Department of Anthropology, Durham University, Durham DH1 3LE, UNITED KINGDOM.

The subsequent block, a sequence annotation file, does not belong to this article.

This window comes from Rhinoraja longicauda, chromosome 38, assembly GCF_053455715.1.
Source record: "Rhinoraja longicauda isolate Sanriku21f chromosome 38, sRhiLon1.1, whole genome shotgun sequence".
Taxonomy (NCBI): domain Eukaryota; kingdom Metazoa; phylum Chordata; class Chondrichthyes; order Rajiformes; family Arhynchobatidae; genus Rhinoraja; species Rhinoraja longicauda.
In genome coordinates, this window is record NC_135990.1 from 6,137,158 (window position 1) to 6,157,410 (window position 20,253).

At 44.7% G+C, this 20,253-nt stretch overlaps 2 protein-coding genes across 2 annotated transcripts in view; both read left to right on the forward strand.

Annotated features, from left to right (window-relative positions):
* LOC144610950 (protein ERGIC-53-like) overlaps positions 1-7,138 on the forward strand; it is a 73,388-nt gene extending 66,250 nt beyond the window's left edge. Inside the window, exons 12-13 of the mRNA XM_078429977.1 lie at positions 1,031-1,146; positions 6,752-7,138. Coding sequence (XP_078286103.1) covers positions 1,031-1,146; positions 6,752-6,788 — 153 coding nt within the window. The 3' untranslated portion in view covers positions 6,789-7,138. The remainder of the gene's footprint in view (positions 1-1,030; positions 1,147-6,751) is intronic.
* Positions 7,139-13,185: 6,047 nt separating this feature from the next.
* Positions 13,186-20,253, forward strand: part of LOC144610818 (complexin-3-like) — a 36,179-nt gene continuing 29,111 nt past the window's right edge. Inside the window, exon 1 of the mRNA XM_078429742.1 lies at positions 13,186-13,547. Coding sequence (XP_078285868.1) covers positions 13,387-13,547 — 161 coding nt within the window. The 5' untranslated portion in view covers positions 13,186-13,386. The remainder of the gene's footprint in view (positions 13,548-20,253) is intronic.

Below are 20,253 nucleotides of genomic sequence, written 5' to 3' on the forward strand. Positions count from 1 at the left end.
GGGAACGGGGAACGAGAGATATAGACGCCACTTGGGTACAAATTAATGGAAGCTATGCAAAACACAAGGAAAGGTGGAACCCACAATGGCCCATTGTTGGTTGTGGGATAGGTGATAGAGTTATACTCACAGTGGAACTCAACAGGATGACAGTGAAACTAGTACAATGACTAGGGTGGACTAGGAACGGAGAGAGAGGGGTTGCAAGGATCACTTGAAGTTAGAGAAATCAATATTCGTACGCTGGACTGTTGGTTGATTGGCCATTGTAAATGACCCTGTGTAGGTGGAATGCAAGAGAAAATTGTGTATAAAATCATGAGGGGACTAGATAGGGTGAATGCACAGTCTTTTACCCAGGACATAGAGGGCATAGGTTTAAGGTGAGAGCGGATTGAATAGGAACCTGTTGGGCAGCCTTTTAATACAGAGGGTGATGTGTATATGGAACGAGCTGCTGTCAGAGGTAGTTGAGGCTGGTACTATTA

An increasingly common part of being human is living with chronic health problems for which management over time, and not cure, is the goal of medical treatment. One such chronic condition is chronic obstructive pulmonary disease (COPD), a lung disease caused by breathing- in smoke, dusts and chemicals, including tobacco smoke. This ethnographic study set out to explore how COPD is lived with and cared for in Uruguay, where rates of COPD are amongst the highest in South America and where most cases go undiagnosed. The aims of the research were to explore the following questions: a) what does it feel like to be breathless and how is COPD experienced within family and healthcare relationships? b) how is the lived-experience of COPD shaped by cultural, social, economic and political contexts? And, c) what are some of the challenges and opportunities for preventing and treating COPD? The objective of this ethnography is to contribute a unique case study to the anthropological literature on chronic illness both in terms of the disease under investigation and the cultural context. The thesis responds to a call in the literature for more sophisticated phenomenological approaches. By incorporating a multitude of field methods into ethnographic fieldwork I combine a sensorial medical anthropology approach and a political-economy of health perspective. The ethnography begins with a cultural and sensorial analysis of breathing and breathlessness in Uruguay in order to situate the expressions of this disease across a diverse group of participants. I argue that the experience of COPD is shaped by healthcare systems and inequalities and highlight two healthcare contexts where space is made for people to socially interpret sensations in the body. The thesis culminates in the critical assessment of public health goals and makes recommendations for improving COPD prevention and care in Uruguay.